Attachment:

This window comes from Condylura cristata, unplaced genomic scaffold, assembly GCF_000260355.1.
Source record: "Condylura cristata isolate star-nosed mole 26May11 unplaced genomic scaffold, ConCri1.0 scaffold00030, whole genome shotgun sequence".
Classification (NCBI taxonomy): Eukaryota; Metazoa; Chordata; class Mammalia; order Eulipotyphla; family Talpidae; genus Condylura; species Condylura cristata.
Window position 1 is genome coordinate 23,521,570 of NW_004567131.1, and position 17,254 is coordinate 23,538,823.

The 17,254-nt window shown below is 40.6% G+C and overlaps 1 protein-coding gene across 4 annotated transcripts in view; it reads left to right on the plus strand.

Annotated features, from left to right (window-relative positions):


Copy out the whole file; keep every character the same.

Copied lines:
This window comes from Condylura cristata, unplaced genomic scaffold, assembly GCF_000260355.1.
Source record: "Condylura cristata isolate star-nosed mole 26May11 unplaced genomic scaffold, ConCri1.0 scaffold00030, whole genome shotgun sequence".
Classification (NCBI taxonomy): Eukaryota; Metazoa; Chordata; class Mammalia; order Eulipotyphla; family Talpidae; genus Condylura; species Condylura cristata.
Window position 1 is genome coordinate 23,521,570 of NW_004567131.1, and position 17,254 is coordinate 23,538,823.

The 17,254-nt window shown below is 40.6% G+C and overlaps 1 protein-coding gene across 4 annotated transcripts in view; it reads left to right on the plus strand.

Annotated features, from left to right (window-relative positions):